On Halloween, parents of food-allergic children must be extra vigilant to ensure their child is not at risk of a reaction. The AAAAI offers these tips for creating a safe Halloween for food-allergic children:
- Accompany younger children as they trick-or-treat and send older children out with a group of friends. Don’t allow your child to trick-or-treat alone.
- Verify that adults or friends with your child understand his or her food allergies and what to do in an emergency.
- Make sure your child carries emergency medication along while trick-or-treating.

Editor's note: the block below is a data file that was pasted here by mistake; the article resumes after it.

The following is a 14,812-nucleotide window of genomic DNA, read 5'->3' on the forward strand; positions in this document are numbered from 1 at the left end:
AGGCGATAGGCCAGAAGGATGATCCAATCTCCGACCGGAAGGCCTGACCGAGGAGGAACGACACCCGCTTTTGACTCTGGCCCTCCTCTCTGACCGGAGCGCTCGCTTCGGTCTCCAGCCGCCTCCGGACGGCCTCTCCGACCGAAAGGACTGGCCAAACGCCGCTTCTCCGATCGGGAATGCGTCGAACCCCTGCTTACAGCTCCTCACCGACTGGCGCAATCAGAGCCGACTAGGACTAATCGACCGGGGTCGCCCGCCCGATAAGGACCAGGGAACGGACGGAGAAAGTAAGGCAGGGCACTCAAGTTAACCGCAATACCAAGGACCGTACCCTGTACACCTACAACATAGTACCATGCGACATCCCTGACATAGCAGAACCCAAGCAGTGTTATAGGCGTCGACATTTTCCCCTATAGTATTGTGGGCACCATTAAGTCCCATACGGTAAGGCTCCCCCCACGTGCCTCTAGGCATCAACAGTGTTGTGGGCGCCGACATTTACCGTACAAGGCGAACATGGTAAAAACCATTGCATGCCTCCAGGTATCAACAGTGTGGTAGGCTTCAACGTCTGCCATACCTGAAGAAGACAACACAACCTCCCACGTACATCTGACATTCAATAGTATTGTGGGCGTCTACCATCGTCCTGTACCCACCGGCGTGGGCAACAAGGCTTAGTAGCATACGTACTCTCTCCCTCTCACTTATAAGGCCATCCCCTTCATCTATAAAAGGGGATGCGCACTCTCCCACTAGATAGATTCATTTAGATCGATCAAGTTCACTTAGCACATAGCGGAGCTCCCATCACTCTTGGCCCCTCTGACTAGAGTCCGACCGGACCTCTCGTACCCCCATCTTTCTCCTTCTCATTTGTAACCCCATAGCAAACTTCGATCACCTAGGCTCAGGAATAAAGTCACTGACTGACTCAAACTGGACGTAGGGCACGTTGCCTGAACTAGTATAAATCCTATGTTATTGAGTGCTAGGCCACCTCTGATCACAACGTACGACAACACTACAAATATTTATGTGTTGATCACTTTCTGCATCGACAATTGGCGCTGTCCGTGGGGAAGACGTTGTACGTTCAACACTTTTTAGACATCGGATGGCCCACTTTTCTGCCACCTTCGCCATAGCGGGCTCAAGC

- Remember that small candy bars passed out to trick-or-treaters may have different ingredients than their regular-size counterparts. Even if a certain candy is safe for your child, the ‘fun size’ version might not be.
- Carefully check all treats’ ingredients on packages or company websites to ensure there is no risk for a reaction.
- If in doubt about ingredients, throw the candy away.
- Work with your child’s teacher to plan a school party involving non-food treats, such as stickers or novelty erasers.
- Instead of trick-or-treating, host a party that focuses on costumes, pumpkin carving, games and other Halloween-themed fun.
- Create a “candy swap” with siblings or friends so that allergen-containing candies can be traded for other, safe, treats.
- Teach your child to politely refuse offers of home-baked goodies like cookies or cupcakes
Original Article from AAAAI